Pizza is arguably the best comfort food in the United States. The savory open-faced baked cheesy pie boasts many different styles across the region. Even though each region may claim that their piece of pie is the best, we'll let you be the final judge. Explore our guide to regional pizza styles across America and discover your new favorite slice!

Chicago Deep Dish

Perhaps the most non-traditional of all the styles of pizzas is the Chicago deep dish. A Chicago-style pizza resembles a pie due to its impressively large edges, created by the deep pan it's prepared in. Pizza lovers that tackle the windy city's pizza will definitely need a knife and fork, as this pie is usually two to three inches thick! Bite into a Chicago deep dish, and discover layers of cheese, an assortment of meats, vegetables, and tomato sauce as the top tier.

Detriot-Style Pizza

Detroit style pan Pizza

Detriot-style pizza has recently stepped into the limelight as Pizza Hut unveiled a handcrafted Detriot-style pizza as part of its delicious pizza offerings. Like a Chicago-style pizza, the Detriot pizza sports tomato sauce on top and is also considered a deep-dish pizza with a thick airy crust. However, Detriot-style pizza is not round like the Chicago deep-dish. Instead, it's baked in a square pan and cut into squares.

Interestingly, it's noted that this midwestern favorite is baked in square metal automobile drip trays from the automobile factories of Detriot. The square trays give Detriot's deep-dish pizza its defining characteristic, the caramelized crust that forms around the edge of the pan from the burnt Wisconsin-brick cheese.

New Haven-Style Pizza

Tomato pies pizza Frank Pepe pizzeria

New Haven-style pizza, known as apizza (pronounced as "ah-beetz") is often prepared at high temperatures in a coal-fired oven. This Connecticut favorite began in the early 1920s when Neapolitan immigrant Frank Pepe started selling his pizzas to factory workers on a pushcart.

Similar to New York-style pizza, New Haven-style pizza is crispy and thin, yet it has more of a chew and a more rustic rounded shape with a noticeable difference in the cheese. New Haven-style pizza includes significantly less cheese than New York-style pies.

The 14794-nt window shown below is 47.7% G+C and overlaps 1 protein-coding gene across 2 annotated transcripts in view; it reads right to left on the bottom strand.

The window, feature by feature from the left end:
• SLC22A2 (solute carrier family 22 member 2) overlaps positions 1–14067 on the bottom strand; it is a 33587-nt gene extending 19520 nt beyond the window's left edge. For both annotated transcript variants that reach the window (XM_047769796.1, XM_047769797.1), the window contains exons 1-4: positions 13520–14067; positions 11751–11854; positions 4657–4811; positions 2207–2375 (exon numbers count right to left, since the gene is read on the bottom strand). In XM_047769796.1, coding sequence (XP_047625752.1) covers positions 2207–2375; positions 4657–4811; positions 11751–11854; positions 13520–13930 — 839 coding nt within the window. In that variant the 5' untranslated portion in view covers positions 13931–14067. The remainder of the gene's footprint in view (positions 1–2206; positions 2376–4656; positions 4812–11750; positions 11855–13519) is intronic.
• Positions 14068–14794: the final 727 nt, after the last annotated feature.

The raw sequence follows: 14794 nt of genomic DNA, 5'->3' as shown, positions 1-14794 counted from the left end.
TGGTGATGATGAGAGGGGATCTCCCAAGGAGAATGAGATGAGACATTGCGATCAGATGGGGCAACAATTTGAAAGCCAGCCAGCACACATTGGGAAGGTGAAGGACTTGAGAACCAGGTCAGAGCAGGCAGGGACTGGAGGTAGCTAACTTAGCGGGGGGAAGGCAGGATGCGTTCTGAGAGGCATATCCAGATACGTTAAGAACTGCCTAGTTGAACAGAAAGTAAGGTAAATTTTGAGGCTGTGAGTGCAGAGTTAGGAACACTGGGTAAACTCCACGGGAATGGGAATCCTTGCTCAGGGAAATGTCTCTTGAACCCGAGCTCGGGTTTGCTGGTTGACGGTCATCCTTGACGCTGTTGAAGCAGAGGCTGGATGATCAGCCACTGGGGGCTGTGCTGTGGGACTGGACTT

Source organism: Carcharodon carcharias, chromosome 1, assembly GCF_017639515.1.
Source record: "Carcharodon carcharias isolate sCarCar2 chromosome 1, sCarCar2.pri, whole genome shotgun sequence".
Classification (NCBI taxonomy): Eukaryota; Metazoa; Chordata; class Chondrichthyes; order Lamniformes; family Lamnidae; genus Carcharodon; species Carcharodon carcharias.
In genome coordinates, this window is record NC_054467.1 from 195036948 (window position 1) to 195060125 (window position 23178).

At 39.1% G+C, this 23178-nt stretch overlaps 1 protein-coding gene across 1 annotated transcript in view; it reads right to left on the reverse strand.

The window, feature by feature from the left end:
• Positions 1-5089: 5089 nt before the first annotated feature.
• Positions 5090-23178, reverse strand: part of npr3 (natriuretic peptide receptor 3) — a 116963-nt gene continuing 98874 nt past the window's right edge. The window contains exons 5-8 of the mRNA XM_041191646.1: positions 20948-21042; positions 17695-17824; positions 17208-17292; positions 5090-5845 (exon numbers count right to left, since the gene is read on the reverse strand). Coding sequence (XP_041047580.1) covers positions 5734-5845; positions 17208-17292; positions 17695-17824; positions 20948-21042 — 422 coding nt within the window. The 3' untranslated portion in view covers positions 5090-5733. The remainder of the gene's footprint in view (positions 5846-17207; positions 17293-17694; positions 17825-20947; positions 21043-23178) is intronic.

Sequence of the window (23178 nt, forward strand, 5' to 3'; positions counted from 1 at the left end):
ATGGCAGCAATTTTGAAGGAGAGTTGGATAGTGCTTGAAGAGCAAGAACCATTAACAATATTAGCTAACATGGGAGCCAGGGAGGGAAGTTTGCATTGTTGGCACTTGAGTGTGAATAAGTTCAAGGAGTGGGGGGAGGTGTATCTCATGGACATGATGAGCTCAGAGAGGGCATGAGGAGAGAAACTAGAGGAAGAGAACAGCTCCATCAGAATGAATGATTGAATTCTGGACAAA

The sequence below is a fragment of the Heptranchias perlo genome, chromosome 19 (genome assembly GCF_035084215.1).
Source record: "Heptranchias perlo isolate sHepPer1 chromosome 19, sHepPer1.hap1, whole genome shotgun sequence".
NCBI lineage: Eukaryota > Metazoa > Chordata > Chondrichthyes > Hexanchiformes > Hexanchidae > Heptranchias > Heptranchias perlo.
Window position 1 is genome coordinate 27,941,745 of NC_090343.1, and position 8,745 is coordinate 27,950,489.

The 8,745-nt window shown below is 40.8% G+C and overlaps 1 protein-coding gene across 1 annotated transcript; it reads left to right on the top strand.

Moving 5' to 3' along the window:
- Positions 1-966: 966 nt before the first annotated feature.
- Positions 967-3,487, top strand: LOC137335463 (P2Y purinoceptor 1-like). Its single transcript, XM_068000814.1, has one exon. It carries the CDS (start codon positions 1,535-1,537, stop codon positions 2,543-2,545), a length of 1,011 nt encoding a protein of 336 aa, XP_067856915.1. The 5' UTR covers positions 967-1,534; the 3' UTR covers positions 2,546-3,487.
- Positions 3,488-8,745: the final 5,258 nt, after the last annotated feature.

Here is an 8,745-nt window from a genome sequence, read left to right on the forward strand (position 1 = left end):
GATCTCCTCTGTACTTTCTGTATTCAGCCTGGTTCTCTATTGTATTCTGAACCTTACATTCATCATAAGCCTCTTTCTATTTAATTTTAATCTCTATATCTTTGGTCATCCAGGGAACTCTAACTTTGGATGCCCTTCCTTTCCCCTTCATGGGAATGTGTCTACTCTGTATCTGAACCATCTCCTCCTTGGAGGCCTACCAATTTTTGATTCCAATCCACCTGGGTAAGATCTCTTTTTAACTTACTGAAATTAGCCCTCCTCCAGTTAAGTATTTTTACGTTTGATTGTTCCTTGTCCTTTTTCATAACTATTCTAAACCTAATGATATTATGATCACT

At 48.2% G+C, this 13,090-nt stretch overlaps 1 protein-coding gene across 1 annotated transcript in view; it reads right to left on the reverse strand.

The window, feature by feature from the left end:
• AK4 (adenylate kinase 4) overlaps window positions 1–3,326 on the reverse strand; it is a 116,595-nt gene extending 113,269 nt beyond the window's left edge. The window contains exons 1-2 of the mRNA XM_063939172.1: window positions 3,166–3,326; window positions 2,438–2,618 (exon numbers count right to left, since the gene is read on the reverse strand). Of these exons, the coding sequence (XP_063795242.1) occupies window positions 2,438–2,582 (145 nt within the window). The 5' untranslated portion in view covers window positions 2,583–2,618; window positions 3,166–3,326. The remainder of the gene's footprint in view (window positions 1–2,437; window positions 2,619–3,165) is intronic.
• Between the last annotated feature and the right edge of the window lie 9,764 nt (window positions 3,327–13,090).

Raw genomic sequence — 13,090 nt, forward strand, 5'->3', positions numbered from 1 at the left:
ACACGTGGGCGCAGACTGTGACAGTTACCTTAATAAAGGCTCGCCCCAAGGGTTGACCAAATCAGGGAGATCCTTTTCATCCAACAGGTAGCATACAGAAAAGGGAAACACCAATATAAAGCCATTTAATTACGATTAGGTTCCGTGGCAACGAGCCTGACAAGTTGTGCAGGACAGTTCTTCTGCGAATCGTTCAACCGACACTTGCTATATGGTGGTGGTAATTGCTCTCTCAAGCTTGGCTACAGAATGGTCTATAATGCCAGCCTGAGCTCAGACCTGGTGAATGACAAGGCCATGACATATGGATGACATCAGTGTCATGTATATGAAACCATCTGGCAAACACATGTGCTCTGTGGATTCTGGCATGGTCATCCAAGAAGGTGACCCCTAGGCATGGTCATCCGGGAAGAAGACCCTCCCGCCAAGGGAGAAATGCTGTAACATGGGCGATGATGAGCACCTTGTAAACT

New York Style Pizza

Authentic New York City Italian style pizzeria pizza pie

If there are only a few regions distinctly known for their pizza around the world, New York-style has to be one of them. New York-style pizza is well known for its thin crust that begs to be folded into a more compact, delicious package of cheese, sauce, and dough. More distinct features of this incredible pizza are derived from the heart of New York. Of course, we're talking about the water. Specific mineral contents in New York's tap water help deliver that magical, hand-tossed crust's, wonderful texture and mouthfeel.

Some believe so strongly in getting the original New York City tap water for their pizza dough, they pay to have it shipped across the United States for use in their restaurants. New York-style pizza features a hand-tossed crust that's lightly coated in sauce and high-fat mozzarella, then more toppings and cheese are added to create the finished pie. It's not uncommon to see a single New York slice of pizza being grabbed and taken on the go thanks to how easy to fold it is.

Neapolitan Style Pizza

Close up view of a Margherita Neapolitan style pizza with buffalo mozzarella, tomato sauce and basil. Landscape format.